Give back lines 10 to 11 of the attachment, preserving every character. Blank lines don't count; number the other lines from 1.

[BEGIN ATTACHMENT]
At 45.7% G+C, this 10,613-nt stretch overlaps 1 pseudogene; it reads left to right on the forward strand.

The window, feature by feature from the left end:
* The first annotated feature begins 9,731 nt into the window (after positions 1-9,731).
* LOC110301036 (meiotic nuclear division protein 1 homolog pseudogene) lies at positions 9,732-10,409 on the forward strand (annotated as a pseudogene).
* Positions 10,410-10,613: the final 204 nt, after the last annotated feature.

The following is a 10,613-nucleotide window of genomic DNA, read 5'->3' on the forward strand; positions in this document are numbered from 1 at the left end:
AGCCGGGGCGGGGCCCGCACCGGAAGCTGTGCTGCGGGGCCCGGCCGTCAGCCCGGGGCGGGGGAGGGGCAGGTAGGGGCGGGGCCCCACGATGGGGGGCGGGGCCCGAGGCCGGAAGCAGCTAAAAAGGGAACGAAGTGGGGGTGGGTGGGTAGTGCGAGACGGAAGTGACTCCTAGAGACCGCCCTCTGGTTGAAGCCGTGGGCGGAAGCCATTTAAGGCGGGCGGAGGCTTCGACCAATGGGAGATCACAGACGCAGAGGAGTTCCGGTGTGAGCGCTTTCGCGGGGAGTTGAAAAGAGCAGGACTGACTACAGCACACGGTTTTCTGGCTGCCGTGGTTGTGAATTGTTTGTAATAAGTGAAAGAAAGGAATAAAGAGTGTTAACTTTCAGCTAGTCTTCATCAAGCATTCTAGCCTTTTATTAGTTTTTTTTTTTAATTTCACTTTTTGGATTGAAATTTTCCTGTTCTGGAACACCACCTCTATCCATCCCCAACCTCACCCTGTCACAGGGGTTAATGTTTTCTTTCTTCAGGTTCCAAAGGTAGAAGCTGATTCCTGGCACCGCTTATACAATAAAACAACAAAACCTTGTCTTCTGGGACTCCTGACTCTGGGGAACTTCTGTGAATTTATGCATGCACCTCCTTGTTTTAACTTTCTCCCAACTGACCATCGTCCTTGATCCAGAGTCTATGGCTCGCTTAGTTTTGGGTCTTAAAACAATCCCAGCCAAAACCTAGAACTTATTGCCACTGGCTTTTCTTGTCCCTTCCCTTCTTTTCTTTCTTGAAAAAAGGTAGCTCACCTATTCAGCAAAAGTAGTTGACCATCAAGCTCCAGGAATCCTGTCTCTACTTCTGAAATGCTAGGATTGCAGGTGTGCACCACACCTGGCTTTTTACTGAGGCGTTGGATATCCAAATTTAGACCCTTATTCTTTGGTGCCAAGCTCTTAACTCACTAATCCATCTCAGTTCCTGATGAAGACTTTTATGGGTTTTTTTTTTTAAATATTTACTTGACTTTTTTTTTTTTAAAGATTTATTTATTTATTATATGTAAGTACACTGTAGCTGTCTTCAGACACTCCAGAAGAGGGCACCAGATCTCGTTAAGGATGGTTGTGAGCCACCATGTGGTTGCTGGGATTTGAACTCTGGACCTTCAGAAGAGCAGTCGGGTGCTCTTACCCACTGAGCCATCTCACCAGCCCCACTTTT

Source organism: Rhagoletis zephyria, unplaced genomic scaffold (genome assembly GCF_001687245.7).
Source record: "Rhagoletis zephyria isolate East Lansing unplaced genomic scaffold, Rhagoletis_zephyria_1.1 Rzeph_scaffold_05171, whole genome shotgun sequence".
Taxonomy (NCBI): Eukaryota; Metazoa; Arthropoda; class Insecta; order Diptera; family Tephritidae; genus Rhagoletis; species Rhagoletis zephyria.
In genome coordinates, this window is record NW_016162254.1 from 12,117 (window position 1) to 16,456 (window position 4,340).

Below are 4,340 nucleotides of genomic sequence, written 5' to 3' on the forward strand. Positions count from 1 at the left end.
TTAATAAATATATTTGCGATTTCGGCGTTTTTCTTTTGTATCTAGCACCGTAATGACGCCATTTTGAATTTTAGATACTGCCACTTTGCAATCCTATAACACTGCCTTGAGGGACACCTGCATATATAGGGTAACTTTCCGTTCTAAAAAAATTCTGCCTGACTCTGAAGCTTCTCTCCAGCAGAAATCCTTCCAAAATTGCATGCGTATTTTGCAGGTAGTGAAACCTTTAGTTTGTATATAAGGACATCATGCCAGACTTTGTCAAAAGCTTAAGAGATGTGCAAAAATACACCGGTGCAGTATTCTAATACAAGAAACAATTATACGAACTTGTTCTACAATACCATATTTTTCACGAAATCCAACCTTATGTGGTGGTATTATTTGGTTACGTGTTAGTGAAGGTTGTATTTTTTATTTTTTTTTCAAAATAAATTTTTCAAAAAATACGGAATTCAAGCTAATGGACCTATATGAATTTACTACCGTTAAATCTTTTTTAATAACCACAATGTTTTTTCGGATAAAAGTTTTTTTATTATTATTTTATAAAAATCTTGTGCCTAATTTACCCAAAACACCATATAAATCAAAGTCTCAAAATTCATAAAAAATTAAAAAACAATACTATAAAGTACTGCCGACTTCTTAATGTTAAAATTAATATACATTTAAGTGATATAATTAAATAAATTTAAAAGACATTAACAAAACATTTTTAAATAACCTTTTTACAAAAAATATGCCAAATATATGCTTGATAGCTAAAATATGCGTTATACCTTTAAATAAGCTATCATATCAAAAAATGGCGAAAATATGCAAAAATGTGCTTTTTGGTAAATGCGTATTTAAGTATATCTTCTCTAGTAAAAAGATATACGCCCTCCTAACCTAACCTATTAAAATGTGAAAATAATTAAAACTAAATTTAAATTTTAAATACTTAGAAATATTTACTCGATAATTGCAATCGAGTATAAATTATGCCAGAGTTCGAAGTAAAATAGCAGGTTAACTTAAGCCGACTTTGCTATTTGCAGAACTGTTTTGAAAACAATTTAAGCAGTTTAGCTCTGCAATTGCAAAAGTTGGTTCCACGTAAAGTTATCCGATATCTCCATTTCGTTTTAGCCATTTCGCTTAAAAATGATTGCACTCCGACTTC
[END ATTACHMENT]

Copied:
Taxonomy (NCBI): Eukaryota; Metazoa; Arthropoda; class Insecta; order Diptera; family Tephritidae; genus Rhagoletis; species Rhagoletis zephyria.
In genome coordinates, this window is record NW_016162254.1 from 12,117 (window position 1) to 16,456 (window position 4,340).